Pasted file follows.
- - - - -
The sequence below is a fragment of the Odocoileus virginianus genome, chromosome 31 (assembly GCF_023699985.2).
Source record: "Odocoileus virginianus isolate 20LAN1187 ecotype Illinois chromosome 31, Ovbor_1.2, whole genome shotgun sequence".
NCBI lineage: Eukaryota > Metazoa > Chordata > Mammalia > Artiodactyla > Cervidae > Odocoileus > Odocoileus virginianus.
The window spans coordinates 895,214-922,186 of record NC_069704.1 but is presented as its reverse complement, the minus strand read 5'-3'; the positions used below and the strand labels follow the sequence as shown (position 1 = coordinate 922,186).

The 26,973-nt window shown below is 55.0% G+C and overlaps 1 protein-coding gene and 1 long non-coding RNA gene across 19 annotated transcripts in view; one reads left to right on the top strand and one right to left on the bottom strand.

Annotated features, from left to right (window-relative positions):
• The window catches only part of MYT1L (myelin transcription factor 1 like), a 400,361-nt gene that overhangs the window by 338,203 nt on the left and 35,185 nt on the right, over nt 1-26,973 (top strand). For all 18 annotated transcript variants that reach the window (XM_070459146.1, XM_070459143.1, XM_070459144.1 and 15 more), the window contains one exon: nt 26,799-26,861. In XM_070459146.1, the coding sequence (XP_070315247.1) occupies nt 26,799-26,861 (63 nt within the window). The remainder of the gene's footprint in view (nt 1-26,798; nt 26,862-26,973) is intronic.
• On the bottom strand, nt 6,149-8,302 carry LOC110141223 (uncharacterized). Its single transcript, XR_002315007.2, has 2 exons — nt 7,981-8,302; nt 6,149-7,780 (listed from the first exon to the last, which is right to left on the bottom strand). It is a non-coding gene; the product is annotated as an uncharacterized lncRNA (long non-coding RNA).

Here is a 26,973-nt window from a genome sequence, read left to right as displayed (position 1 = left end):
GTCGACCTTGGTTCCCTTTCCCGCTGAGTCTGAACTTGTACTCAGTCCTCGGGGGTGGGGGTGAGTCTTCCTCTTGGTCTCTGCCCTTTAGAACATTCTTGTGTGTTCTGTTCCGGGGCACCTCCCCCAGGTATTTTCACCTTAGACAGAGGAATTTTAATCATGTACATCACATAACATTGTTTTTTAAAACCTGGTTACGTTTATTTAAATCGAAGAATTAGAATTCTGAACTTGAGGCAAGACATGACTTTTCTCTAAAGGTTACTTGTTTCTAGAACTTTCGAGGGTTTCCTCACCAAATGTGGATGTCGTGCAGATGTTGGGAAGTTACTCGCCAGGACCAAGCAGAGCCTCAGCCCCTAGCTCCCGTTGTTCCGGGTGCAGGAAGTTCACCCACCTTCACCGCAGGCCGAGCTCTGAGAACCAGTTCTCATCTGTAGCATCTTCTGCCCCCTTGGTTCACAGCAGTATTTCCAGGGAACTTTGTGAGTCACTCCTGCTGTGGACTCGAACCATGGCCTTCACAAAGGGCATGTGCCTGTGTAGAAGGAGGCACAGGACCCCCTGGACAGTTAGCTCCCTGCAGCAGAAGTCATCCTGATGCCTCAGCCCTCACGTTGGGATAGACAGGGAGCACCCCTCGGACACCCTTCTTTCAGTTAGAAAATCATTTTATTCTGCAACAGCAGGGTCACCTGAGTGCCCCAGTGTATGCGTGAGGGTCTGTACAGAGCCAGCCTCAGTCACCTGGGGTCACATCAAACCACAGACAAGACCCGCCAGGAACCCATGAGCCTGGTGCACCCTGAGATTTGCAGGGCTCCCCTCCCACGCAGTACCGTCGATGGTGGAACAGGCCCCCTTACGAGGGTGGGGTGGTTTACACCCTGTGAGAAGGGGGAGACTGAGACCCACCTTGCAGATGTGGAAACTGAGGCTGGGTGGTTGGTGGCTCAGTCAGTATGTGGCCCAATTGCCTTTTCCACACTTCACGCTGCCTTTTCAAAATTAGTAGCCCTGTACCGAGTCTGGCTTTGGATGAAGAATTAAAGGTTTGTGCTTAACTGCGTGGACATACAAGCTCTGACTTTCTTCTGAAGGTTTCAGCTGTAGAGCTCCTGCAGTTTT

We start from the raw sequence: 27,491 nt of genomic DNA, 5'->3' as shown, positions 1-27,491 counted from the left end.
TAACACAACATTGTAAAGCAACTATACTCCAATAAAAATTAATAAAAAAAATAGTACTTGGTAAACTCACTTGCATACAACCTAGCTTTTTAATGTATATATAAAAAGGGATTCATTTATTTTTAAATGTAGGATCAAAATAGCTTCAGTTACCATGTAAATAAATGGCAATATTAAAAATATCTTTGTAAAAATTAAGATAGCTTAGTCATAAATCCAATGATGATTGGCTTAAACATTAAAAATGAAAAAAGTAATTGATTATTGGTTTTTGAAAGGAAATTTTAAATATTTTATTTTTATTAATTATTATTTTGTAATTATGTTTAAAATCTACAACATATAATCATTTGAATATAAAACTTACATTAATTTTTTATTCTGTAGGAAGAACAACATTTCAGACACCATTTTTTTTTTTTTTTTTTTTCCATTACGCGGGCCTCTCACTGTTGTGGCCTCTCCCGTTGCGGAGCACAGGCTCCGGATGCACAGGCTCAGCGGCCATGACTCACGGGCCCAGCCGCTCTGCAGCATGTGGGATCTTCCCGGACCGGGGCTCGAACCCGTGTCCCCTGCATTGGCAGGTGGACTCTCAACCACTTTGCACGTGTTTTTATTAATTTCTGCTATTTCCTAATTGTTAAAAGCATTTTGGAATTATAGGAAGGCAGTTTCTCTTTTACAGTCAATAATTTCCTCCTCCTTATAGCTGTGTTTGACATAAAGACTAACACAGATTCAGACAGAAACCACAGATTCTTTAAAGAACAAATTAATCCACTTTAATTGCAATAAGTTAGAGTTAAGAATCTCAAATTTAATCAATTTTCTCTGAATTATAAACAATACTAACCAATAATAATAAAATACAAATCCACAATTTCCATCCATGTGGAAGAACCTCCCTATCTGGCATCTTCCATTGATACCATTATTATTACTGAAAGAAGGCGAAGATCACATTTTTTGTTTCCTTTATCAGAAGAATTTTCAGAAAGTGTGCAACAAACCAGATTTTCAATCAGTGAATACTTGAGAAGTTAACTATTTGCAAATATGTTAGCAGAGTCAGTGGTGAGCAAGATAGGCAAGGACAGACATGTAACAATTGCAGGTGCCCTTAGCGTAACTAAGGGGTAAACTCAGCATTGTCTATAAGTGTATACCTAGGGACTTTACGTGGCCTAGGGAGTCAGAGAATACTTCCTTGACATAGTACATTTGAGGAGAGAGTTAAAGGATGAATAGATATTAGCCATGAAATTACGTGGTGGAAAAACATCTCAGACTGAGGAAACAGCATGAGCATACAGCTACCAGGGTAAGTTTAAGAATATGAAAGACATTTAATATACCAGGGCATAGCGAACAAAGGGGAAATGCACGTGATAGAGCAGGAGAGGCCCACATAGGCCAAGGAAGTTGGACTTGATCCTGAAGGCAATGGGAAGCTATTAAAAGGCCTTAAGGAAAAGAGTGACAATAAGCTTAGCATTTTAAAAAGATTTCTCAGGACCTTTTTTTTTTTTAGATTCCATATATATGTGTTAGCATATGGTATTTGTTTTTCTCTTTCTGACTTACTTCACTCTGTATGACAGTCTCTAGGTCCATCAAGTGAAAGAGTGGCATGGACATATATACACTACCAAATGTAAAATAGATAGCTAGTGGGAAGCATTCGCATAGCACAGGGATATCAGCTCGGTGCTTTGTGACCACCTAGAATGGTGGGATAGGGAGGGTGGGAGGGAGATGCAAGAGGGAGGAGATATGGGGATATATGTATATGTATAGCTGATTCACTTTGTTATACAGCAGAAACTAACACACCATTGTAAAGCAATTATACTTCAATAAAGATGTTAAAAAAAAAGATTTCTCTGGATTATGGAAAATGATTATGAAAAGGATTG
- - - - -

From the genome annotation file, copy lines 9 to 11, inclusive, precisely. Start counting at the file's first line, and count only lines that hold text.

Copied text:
Here is a 26,973-nt window from a genome sequence, read left to right as displayed (position 1 = left end):
GTCGACCTTGGTTCCCTTTCCCGCTGAGTCTGAACTTGTACTCAGTCCTCGGGGGTGGGGGTGAGTCTTCCTCTTGGTCTCTGCCCTTTAGAACATTCTTGTGTGTTCTGTTCCGGGGCACCTCCCCCAGGTATTTTCACCTTAGACAGAGGAATTTTAATCATGTACATCACATAACATTGTTTTTTAAAACCTGGTTACGTTTATTTAAATCGAAGAATTAGAATTCTGAACTTGAGGCAAGACATGACTTTTCTCTAAAGGTTACTTGTTTCTAGAACTTTCGAGGGTTTCCTCACCAAATGTGGATGTCGTGCAGATGTTGGGAAGTTACTCGCCAGGACCAAGCAGAGCCTCAGCCCCTAGCTCCCGTTGTTCCGGGTGCAGGAAGTTCACCCACCTTCACCGCAGGCCGAGCTCTGAGAACCAGTTCTCATCTGTAGCATCTTCTGCCCCCTTGGTTCACAGCAGTATTTCCAGGGAACTTTGTGAGTCACTCCTGCTGTGGACTCGAACCATGGCCTTCACAAAGGGCATGTGCCTGTGTAGAAGGAGGCACAGGACCCCCTGGACAGTTAGCTCCCTGCAGCAGAAGTCATCCTGATGCCTCAGCCCTCACGTTGGGATAGACAGGGAGCACCCCTCGGACACCCTTCTTTCAGTTAGAAAATCATTTTATTCTGCAACAGCAGGGTCACCTGAGTGCCCCAGTGTATGCGTGAGGGTCTGTACAGAGCCAGCCTCAGTCACCTGGGGTCACATCAAACCACAGACAAGACCCGCCAGGAACCCATGAGCCTGGTGCACCCTGAGATTTGCAGGGCTCCCCTCCCACGCAGTACCGTCGATGGTGGAACAGGCCCCCTTACGAGGGTGGGGTGGTTTACACCCTGTGAGAAGGGGGAGACTGAGACCCACCTTGCAGATGTGGAAACTGAGGCTGGGTGGTTGGTGGCTCAGTCAGTATGTGGCCCAATTGCCTTTTCCACACTTCACGCTGCCTTTTCAAAATTAGTAGCCCTGTACCGAGTCTGGCTTTGGATGAAGAATTAAAGGTTTGTGCTTAACTGCGTGGACATACAAGCTCTGACTTTCTTCTGAAGGTTTCAGCTGTAGAGCTCCTGCAGTTTT

We start from the raw sequence: 27,491 nt of genomic DNA, 5'->3' as shown, positions 1-27,491 counted from the left end.